For a resilient economy in the Dry Corridor

On the pacific coast of Honduras, poverty is widespread. Opportunities for women to escape poverty are particularly scarce. For this reason, Swisscontact is promoting women’s entrepreneurship in the region with the Rural Opportunities project, helping farmers to make their production more efficient.

Honduras’ so-called “Dry Corridor” is greatly affected by climate change. Temperatures are high. People in this infrastructure-poor area must constantly contend with periods of drought. Then storms rage so strongly that devastating floods occur. Here, in the south and southwest of Honduras, half the population lives in extreme poverty.

A poor outlook for the future

Most families in the region depend on agriculture for their survival. Many, particularly the poorest, are smallholder subsistence farmers, while others produce cashew nuts, which consumes a lot of resources, for export. To mitigate the high poverty rates in the Dry Corridor, they have to increase their productivity and use available resources more sustainably. Young people need professional alternatives to agriculture, otherwise there is the danger that they will resort to illegal activities or migration.

Support to women

The Canadian Development Agency has been working in the Dry Corridor for many years and entrusted Swisscontact in 2017 to implement a project to provide opportunities for the rural population and improve their living standards. The project focuses on supporting women and youths, who are at a particular disadvantage, often not owning land, holding an education, or means of production. They often have no access to financial services. This excludes them from economic development, and the project aims to correct this imbalance.

Better conditions for SMEs

Farmers in 33 regional municipalities can attend training in “Good Agricultural Practices.” By applying these practices, they can increase production and adapt to changed climatic conditions. The goal is for them to earn higher incomes from agricultural production while securing enough nutrition for their families and using resources sustainably.

Additionally, the project is improving the conditions for SMEs in non-agricultural sectors. The region features 13 nature reserves, offering the potential for tourism. This diversification of income sources is key for making the local economy more resilient.


Over the past four years, 576 men and 574 women in Honduras’ Dry Corridor have seen increases in their incomes. On average, they have earned CHF 404 more per year.

“The training gave us new hope”
In the Rural Opportunities project, Swisscontact supports businesspeople from disadvantaged population segments. The following quotes provide glimpses into how they are benefiting from the project, even during the COVID-19 crisis.

COVID-19: Urgent measures with long-term impact

The COVID-19 pandemic has affected Honduras deeply. The country was in a hard lockdown for over six months. People living by the Gulf of Fonseca saw their livelihoods threatened. Not even basic nutritional needs were available. Consequently, Swisscontact reacted quickly and supported the planting of basic grains by the local population. Thanks to its activities on the local level up to this point, Swisscontact enjoyed a stable network of farmer organisations and was able to organise the distribution of maize and bean seed quickly and in an unbiased manner. In total, 1,040 cashew farmers benefited, half of them women. They were also taught how to plant maize and beans correctly. In the future, they will be able to make good use of this knowledge. Producer training was conducted via radio programme.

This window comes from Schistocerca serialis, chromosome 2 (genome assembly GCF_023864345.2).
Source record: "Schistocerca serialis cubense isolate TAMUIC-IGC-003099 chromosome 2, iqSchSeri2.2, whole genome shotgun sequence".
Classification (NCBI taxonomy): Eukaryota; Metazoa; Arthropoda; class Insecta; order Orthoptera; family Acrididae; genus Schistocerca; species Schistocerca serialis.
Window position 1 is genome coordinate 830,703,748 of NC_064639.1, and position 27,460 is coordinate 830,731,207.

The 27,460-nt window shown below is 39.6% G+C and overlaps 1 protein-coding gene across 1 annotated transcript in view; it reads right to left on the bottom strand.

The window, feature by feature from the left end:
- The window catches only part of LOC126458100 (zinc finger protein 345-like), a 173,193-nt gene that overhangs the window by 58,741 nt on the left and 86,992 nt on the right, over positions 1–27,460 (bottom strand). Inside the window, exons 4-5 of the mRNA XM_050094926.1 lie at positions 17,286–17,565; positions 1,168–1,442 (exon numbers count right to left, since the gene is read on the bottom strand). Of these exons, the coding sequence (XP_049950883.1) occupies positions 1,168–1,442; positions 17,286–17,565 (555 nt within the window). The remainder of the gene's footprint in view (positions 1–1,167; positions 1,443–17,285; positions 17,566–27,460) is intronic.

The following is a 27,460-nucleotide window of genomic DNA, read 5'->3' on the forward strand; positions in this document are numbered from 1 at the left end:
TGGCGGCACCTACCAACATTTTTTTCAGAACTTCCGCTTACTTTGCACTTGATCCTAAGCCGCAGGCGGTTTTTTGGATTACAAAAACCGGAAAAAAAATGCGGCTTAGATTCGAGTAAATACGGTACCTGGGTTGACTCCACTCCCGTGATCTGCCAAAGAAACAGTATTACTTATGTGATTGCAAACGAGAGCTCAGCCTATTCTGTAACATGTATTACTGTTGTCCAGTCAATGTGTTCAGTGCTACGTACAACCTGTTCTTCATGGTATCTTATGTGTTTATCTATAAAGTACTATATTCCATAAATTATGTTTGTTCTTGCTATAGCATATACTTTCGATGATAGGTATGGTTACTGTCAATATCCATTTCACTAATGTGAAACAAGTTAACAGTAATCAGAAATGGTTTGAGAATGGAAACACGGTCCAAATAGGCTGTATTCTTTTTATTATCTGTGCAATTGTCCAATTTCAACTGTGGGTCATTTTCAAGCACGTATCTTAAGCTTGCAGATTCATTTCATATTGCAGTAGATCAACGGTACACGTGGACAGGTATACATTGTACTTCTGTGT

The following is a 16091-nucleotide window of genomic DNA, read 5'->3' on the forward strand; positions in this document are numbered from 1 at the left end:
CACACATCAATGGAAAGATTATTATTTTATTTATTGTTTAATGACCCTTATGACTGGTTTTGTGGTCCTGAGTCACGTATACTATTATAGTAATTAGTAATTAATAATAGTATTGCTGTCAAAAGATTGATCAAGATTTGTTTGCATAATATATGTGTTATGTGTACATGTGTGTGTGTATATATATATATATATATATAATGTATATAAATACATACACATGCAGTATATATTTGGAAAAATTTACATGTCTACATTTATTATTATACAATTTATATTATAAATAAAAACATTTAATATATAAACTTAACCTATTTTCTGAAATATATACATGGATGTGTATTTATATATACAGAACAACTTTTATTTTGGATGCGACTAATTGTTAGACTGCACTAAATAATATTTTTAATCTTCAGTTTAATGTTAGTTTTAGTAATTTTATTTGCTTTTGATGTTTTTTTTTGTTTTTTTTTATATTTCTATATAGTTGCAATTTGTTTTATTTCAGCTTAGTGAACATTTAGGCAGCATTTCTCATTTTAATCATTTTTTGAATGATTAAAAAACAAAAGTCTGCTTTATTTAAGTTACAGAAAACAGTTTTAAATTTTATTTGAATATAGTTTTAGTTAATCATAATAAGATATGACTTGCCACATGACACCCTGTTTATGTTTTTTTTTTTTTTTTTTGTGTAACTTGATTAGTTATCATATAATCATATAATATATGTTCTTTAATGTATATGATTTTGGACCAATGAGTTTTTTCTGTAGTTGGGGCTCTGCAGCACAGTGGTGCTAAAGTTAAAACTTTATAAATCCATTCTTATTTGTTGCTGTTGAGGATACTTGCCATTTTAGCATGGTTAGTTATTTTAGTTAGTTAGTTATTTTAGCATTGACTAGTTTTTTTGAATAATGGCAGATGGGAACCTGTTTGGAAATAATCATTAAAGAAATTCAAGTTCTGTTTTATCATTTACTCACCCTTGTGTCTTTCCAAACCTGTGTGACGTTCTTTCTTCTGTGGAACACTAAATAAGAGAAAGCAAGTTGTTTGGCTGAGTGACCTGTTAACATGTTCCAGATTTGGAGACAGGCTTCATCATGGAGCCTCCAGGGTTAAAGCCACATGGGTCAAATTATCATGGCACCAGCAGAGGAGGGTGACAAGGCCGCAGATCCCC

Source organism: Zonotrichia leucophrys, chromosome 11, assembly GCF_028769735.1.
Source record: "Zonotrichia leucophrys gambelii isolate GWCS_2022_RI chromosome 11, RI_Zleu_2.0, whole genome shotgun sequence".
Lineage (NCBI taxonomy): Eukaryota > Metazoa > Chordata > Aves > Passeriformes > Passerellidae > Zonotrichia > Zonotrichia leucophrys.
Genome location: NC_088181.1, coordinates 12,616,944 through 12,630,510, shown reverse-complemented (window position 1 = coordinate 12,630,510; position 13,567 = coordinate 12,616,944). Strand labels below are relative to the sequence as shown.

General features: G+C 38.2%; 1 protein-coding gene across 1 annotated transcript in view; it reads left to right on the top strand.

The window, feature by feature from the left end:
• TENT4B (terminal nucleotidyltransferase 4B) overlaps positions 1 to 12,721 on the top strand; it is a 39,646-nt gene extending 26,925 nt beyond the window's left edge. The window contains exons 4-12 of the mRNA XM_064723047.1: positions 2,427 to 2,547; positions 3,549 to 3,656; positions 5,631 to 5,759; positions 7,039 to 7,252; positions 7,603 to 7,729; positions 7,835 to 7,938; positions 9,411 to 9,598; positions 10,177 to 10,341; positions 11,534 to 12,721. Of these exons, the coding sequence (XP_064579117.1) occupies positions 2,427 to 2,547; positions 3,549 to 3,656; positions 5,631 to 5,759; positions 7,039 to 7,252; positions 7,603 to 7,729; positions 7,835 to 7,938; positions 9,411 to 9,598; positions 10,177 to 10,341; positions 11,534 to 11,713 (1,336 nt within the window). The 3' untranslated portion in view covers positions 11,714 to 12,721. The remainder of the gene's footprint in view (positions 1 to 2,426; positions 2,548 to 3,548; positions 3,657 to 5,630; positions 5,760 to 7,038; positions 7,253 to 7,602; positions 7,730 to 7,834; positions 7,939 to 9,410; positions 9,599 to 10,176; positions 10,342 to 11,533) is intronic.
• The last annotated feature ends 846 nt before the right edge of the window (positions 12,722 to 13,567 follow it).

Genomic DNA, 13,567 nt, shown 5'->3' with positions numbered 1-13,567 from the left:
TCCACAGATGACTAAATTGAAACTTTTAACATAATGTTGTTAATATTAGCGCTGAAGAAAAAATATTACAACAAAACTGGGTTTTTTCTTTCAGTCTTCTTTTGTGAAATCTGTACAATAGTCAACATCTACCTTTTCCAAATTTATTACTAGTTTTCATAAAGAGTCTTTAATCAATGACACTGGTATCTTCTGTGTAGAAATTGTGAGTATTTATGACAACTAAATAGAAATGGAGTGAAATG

Businesses on a virtual platform – also for local SMEs

Swisscontact organised remote training for non-agricultural SMEs. The trainings exemplified the adaptation of business models to the situation: for example, how SMEs can use existing online platforms or social media to market their products. In addition, they prepared the SMEs for that point in time when the lockdown will be lifted, provided information on proper hygiene, and helped them draft anti-COVID protection plans.

Women’s empowerment should not be endangered

Women were particularly affected by the lockdown. Their workloads have increased because schools have closed, and in addition to their children they must care for the sick and elderly. The pandemic once more has shown how caring for family members and unpaid housework constitute tremendous barriers for Honduran women in efforts to earn money to survive. Moreover, they are hit harder by the pandemic’s economic consequences, for it is small businesses in particular that are suffering under the economic crisis, and thus women. Nearly 43% of working-age women in Honduras operate their own businesses. The Rural Opportunities project warned of the threat to women’s financial independence and sparked a debate on this subject.

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In the year of crisis that was 2020, Swisscontact was able to build on its many years of experience building stable structures, networks, and partnerships at the local level. This helps people, businesses, and the economy as a whole to find their way out of crises more quickly. 
Results and Impact
Swisscontact is implementing 117 projects in 39 countries. This is what we achieved in 2020.
Swisscontact focuses on four primary sustainability criteria. The following examples provide a glimpse into how these criteria make their way into daily project activities.
Financial Statement 2020
on 31.12.2020
We thank all our partners (in alphabetical order).